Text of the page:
Strategy, overcoming adversity, giving back to their community. These are just some of the ways the 2021 Woman Business Owner of the Year finalists shine in their industries. These finalists were celebrated at the recent Virtual National Women’s Business Conference Awards Gala. The winner of the award—sponsored by Bank of America—was also announced (see below). We sat down with these inspiring finalists for a conversation about how they’ve propelled business growth, navigated the challenges of the pandemic and more:
Courtney Brockmeyer, Sydney Paige Foundation - NAWBO San Francisco Bay Area (left)
Stephanie Isaacson, New Horizons Enterprises, LLC New Horizons Enterprises, LLC - NAWBO Kansas City (center)
Carla Walker-Miller, Walker-Miller Energy Services - NAWBO Greater Detroit (right)
What do you most attribute your business success to?
Courtney: Purpose. To grow and develop a business comes with many ups and downs. When we’re experiencing challenges, it’s easy to remind myself that we’re doing what we do for the kids. Seeing the positive impact we have on these students in underserved communities throughout the U.S. naturally gets me through those bumps (or challenges).
Stephanie: I would give much credit to my entire management team and all of my employees who help my enterprise thrive. It is their attitude, abilities and actions that build positive relationships with clients. They are the ones who perform the services required to enable my business to perform at such a high level. There are many long-term employees on all levels at New Horizons. I am so proud of their dedication and loyalty, which have made my vision for my business a reality.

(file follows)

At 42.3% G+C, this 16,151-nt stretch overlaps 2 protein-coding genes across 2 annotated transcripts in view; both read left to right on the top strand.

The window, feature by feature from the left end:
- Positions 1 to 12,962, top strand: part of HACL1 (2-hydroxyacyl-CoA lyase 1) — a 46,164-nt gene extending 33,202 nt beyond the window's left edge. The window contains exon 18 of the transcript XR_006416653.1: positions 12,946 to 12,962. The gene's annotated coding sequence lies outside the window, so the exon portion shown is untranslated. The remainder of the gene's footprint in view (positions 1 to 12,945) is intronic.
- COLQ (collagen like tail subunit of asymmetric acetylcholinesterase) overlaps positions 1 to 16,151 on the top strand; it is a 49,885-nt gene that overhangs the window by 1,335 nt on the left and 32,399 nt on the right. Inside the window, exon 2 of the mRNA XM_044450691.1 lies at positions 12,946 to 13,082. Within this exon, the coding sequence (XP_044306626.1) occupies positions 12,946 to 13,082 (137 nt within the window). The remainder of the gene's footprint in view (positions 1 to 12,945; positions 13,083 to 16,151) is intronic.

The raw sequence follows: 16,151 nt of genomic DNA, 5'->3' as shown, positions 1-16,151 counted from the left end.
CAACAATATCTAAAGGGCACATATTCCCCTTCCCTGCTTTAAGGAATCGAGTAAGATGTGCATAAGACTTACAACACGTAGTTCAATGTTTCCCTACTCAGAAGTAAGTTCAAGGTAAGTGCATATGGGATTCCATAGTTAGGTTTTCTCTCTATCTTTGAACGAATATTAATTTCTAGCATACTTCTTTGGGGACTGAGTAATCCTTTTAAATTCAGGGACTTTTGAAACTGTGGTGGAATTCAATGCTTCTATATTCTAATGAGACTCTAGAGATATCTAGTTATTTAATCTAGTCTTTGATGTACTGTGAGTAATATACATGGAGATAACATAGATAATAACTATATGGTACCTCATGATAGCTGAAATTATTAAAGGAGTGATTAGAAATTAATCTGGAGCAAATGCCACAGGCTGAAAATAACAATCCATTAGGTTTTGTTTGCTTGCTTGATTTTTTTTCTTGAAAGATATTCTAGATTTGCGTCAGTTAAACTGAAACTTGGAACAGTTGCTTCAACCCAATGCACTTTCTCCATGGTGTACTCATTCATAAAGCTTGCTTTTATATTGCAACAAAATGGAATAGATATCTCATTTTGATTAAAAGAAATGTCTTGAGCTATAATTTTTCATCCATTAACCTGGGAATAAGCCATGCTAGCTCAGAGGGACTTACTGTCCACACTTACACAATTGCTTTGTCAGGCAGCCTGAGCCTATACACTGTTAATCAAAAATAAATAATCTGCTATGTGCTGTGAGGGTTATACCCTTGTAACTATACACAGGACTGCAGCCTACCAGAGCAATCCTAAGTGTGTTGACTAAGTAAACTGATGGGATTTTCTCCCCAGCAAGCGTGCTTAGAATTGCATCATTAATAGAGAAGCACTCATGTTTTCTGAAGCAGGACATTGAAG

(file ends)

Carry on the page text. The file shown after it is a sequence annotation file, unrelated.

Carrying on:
Carla: In 21 years as a business owner, there have been so many factors contributing to my success. Hard work and high performance are givens. I have a talent for finding gaps in the ecosystem and finding “what’s next” in the market. Most important is developing trusting relationships with our team and our customers. The Goldman Sachs 10,000 Small Businesses Program removed a barrier at a critical time. And I count on the favor of God.
How has NAWBO propelled your entrepreneurial journey?
Courtney: Since I’m new to NAWBO, it’s reading the testimonials of other members and seeing how other women have lifted each other up to be successful. This gives me permission to ask for help and once you ask, the doors open! It’s the collaborative nature and women lifting up women that I love.